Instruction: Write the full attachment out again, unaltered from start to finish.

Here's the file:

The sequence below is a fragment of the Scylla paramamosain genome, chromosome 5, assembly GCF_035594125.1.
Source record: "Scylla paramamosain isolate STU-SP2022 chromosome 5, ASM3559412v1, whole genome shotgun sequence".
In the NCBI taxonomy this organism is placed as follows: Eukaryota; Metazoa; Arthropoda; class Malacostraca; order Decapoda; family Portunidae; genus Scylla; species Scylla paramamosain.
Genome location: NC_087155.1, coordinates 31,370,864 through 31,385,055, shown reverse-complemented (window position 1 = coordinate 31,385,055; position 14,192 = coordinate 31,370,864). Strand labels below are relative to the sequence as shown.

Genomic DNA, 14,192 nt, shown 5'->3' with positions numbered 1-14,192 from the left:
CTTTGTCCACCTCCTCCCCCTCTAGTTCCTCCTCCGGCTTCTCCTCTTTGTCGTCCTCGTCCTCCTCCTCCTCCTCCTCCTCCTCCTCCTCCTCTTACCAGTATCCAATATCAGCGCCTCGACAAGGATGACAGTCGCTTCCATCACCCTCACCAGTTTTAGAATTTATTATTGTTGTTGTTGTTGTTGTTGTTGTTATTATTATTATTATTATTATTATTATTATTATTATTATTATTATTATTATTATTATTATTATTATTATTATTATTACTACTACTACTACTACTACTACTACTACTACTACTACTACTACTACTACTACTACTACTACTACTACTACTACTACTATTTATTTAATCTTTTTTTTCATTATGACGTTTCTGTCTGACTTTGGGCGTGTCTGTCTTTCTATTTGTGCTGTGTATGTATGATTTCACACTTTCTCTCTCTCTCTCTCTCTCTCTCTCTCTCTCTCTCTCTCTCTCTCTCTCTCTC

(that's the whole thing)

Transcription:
The sequence below is a fragment of the Scylla paramamosain genome, chromosome 5, assembly GCF_035594125.1.
Source record: "Scylla paramamosain isolate STU-SP2022 chromosome 5, ASM3559412v1, whole genome shotgun sequence".
In the NCBI taxonomy this organism is placed as follows: Eukaryota; Metazoa; Arthropoda; class Malacostraca; order Decapoda; family Portunidae; genus Scylla; species Scylla paramamosain.
Genome location: NC_087155.1, coordinates 31,370,864 through 31,385,055, shown reverse-complemented (window position 1 = coordinate 31,385,055; position 14,192 = coordinate 31,370,864). Strand labels below are relative to the sequence as shown.

Genomic DNA, 14,192 nt, shown 5'->3' with positions numbered 1-14,192 from the left:
CTTTGTCCACCTCCTCCCCCTCTAGTTCCTCCTCCGGCTTCTCCTCTTTGTCGTCCTCGTCCTCCTCCTCCTCCTCCTCCTCCTCCTCCTCCTCTTACCAGTATCCAATATCAGCGCCTCGACAAGGATGACAGTCGCTTCCATCACCCTCACCAGTTTTAGAATTTATTATTGTTGTTGTTGTTGTTGTTGTTGTTATTATTATTATTATTATTATTATTATTATTATTATTATTATTATTATTATTATTATTATTATTATTATTATTATTACTACTACTACTACTACTACTACTACTACTACTACTACTACTACTACTACTACTACTACTACTACTACTACTACTACTATTTATTTAATCTTTTTTTTCATTATGACGTTTCTGTCTGACTTTGGGCGTGTCTGTCTTTCTATTTGTGCTGTGTATGTATGATTTCACACTTTCTCTCTCTCTCTCTCTCTCTCTCTCTCTCTCTCTCTCTCTCTCTCTCTCTCTC